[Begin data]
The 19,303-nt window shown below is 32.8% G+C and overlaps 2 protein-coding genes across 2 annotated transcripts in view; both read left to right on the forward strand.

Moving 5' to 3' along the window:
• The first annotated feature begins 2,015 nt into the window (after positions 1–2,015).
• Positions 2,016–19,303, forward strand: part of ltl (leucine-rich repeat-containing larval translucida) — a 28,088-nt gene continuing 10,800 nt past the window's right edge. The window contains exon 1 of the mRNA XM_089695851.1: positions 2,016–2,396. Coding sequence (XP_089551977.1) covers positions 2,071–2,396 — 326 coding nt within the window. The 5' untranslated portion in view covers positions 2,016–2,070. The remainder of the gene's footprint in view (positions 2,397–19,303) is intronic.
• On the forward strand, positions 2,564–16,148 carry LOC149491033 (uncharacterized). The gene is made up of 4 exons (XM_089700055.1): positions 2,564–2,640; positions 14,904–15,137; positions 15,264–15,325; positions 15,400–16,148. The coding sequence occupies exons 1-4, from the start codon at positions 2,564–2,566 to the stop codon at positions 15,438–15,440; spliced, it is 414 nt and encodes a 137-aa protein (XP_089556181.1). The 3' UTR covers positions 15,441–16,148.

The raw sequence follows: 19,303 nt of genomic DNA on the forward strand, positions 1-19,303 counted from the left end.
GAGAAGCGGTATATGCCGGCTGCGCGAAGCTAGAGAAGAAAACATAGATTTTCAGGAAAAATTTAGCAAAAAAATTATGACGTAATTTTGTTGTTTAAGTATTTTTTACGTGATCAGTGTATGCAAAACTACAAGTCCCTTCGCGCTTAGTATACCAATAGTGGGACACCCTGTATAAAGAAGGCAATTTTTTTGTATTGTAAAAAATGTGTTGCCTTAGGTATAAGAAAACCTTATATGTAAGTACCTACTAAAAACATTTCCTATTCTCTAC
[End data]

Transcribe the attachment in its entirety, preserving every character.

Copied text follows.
The 19,303-nt window shown below is 32.8% G+C and overlaps 2 protein-coding genes across 2 annotated transcripts in view; both read left to right on the forward strand.

Moving 5' to 3' along the window:
• The first annotated feature begins 2,015 nt into the window (after positions 1–2,015).
• Positions 2,016–19,303, forward strand: part of ltl (leucine-rich repeat-containing larval translucida) — a 28,088-nt gene continuing 10,800 nt past the window's right edge. The window contains exon 1 of the mRNA XM_089695851.1: positions 2,016–2,396. Coding sequence (XP_089551977.1) covers positions 2,071–2,396 — 326 coding nt within the window. The 5' untranslated portion in view covers positions 2,016–2,070. The remainder of the gene's footprint in view (positions 2,397–19,303) is intronic.
• On the forward strand, positions 2,564–16,148 carry LOC149491033 (uncharacterized). The gene is made up of 4 exons (XM_089700055.1): positions 2,564–2,640; positions 14,904–15,137; positions 15,264–15,325; positions 15,400–16,148. The coding sequence occupies exons 1-4, from the start codon at positions 2,564–2,566 to the stop codon at positions 15,438–15,440; spliced, it is 414 nt and encodes a 137-aa protein (XP_089556181.1). The 3' UTR covers positions 15,441–16,148.

The raw sequence follows: 19,303 nt of genomic DNA on the forward strand, positions 1-19,303 counted from the left end.
GAGAAGCGGTATATGCCGGCTGCGCGAAGCTAGAGAAGAAAACATAGATTTTCAGGAAAAATTTAGCAAAAAAATTATGACGTAATTTTGTTGTTTAAGTATTTTTTACGTGATCAGTGTATGCAAAACTACAAGTCCCTTCGCGCTTAGTATACCAATAGTGGGACACCCTGTATAAAGAAGGCAATTTTTTTGTATTGTAAAAAATGTGTTGCCTTAGGTATAAGAAAACCTTATATGTAAGTACCTACTAAAAACATTTCCTATTCTCTAC